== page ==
RSPB says create space for nature this May

May is a wonderful month for discovering nature and wildlife, fragrant carpets of bluebells are in bloom, the sound of birdsong fills the morning air and many of our migratory birds such as swifts and swallows are arriving back to nest and raise their families, writes ANGELA MAHON

By The Newsroom
Friday, 13th May 2022, 2:47 pm
Don't mow the grass and give nature a chance
Don't mow the grass and give nature a chance

In our gardens, it’s a busy time of year too, and even the non-gardeners among us can be spurred into action by a spell of sunny weather.

It might surprise you to find out that one of the easiest ways to help wildlife this month, is to put your feet up and do nothing at all.

By taking part in No Mow May, giving your mower a little rest and letting the grass grow, you’ll be giving our pollinators a much-needed helping hand.

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You never know what blooms might pop up in your lawn. Like me, you’ll probably have plenty of dandelions (which are actually great early sources of pollen and nectar), but you could end up with some more unusual flowers such as wild orchids too. If you aren’t willing to fully embrace an unruly lawn, mowing a border around your blocks of longer grass, or curving paths through the middle, can make your lawn look neat, whilst still helping to create a wildlife haven.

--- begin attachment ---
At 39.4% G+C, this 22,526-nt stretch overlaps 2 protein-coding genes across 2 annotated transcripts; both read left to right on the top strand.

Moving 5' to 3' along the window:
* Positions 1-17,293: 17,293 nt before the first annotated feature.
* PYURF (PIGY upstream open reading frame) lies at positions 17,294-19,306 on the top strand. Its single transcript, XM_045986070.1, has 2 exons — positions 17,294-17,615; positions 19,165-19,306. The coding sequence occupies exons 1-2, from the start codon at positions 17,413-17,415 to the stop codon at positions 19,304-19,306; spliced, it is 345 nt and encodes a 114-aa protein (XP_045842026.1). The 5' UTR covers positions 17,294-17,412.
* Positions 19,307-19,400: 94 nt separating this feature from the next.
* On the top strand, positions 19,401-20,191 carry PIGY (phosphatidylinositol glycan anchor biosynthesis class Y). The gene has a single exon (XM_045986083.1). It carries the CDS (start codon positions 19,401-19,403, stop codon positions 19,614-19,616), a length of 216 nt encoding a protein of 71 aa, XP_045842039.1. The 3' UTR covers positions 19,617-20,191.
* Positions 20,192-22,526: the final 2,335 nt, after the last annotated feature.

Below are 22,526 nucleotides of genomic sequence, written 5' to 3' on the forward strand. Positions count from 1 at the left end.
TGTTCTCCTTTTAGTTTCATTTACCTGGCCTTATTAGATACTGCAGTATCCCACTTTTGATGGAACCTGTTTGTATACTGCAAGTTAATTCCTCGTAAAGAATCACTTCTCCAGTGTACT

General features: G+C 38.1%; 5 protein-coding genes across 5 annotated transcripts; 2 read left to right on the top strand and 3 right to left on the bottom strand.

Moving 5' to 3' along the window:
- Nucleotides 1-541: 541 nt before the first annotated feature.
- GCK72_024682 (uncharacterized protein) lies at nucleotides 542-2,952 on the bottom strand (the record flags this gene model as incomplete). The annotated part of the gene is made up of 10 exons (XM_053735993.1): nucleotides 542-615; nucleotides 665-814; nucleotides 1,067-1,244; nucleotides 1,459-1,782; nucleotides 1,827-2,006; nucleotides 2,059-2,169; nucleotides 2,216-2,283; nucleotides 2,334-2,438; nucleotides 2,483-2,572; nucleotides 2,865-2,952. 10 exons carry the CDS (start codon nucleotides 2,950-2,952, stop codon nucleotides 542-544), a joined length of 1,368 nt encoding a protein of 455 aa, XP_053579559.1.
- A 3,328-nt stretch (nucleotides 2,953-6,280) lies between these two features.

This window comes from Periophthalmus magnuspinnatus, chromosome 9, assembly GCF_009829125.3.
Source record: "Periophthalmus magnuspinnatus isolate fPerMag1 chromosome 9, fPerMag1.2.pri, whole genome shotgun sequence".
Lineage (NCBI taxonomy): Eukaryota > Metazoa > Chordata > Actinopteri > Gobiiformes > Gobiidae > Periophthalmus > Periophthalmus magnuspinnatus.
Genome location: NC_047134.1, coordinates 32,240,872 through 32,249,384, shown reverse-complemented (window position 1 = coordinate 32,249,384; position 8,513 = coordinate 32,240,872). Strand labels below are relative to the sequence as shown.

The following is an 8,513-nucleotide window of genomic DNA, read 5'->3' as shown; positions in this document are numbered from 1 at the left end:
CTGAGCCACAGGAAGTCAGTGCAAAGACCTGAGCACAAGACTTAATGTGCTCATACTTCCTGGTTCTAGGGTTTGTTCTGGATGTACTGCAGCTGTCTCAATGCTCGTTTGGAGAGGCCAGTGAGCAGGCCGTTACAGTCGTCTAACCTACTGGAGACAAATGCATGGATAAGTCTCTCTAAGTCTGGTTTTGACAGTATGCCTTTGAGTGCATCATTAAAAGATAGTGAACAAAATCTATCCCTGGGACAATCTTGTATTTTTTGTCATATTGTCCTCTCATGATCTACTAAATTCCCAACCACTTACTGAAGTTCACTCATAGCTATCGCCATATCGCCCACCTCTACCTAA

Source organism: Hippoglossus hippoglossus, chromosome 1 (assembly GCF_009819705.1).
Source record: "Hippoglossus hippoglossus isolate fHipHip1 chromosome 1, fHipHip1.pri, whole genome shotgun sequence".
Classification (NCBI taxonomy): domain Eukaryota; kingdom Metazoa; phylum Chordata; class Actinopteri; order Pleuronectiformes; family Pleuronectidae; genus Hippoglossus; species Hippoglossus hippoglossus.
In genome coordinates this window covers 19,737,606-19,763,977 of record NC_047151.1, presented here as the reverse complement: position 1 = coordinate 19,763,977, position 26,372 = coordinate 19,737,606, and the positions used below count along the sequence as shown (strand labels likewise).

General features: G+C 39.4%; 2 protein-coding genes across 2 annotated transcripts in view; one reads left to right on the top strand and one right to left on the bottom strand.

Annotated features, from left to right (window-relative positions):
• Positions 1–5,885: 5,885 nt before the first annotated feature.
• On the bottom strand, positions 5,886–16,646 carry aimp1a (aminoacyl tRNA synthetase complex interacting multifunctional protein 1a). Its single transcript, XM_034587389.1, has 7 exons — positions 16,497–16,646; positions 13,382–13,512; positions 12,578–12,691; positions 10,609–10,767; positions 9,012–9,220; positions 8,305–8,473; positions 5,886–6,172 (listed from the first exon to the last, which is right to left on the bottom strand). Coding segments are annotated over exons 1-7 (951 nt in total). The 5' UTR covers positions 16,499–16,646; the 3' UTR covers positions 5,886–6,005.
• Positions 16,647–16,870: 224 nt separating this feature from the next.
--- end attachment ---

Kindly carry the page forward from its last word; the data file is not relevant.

Keep an eye out for butterflies such as the bold red peacocks and tortoiseshells flitting among the flowers, or colourful goldfinches who can’t resist feasting on dandelion seeds.

It’s worth remembering that birds are still busy nesting this month, so it’s best to leave any hedgerow trimming until the main nesting season is over in September – or better yet, hold off until the berry season is over in winter.

Our hedgerows are a vital resource for wildlife, they form connecting corridors between habitats and nesting spots, shelter and food sources for many species.

Many of the actions we can take for nature in our gardens on a small scale, can be replicated on a larger scale in countryside, and RSPB NI works over 400 farmers and landowners, providing practical advice and support.

Actions such as good hedgerow management, growing rough grass margins or winter seed crops, are some of the steps that landowners can take to help wildlife thrive.

Earlier this week, we launched a new series of videos to showcase the funded options available through the Environmental Farming Scheme to help landowners give nature a home on their working land. For more information visit rspb.org.uk/ni.